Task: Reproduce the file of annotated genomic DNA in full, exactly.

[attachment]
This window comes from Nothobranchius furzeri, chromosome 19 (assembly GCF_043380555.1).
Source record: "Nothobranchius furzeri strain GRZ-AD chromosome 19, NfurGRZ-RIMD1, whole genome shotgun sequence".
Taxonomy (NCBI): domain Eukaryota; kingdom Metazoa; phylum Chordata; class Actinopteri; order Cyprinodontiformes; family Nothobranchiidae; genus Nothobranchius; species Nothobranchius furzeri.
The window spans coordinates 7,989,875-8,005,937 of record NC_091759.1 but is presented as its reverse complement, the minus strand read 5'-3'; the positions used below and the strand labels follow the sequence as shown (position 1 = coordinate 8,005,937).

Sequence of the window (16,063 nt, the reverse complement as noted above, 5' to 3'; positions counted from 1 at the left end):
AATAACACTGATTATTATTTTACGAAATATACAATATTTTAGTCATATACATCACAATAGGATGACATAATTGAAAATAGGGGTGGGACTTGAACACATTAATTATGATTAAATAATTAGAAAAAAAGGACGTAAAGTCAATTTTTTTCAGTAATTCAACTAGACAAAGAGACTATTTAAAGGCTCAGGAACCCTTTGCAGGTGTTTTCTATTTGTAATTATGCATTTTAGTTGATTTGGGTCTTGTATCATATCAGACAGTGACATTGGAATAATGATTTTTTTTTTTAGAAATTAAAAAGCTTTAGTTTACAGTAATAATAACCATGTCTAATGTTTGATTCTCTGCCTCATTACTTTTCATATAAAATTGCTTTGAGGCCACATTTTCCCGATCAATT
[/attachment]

This window comes from Nothobranchius furzeri, chromosome 19 (assembly GCF_043380555.1).
Source record: "Nothobranchius furzeri strain GRZ-AD chromosome 19, NfurGRZ-RIMD1, whole genome shotgun sequence".
Taxonomy (NCBI): domain Eukaryota; kingdom Metazoa; phylum Chordata; class Actinopteri; order Cyprinodontiformes; family Nothobranchiidae; genus Nothobranchius; species Nothobranchius furzeri.
The window spans coordinates 7,989,875-8,005,937 of record NC_091759.1 but is presented as its reverse complement, the minus strand read 5'-3'; the positions used below and the strand labels follow the sequence as shown (position 1 = coordinate 8,005,937).

Sequence of the window (16,063 nt, the reverse complement as noted above, 5' to 3'; positions counted from 1 at the left end):
AATAACACTGATTATTATTTTACGAAATATACAATATTTTAGTCATATACATCACAATAGGATGACATAATTGAAAATAGGGGTGGGACTTGAACACATTAATTATGATTAAATAATTAGAAAAAAAGGACGTAAAGTCAATTTTTTTCAGTAATTCAACTAGACAAAGAGACTATTTAAAGGCTCAGGAACCCTTTGCAGGTGTTTTCTATTTGTAATTATGCATTTTAGTTGATTTGGGTCTTGTATCATATCAGACAGTGACATTGGAATAATGATTTTTTTTTTTAGAAATTAAAAAGCTTTAGTTTACAGTAATAATAACCATGTCTAATGTTTGATTCTCTGCCTCATTACTTTTCATATAAAATTGCTTTGAGGCCACATTTTCCCGATCAATT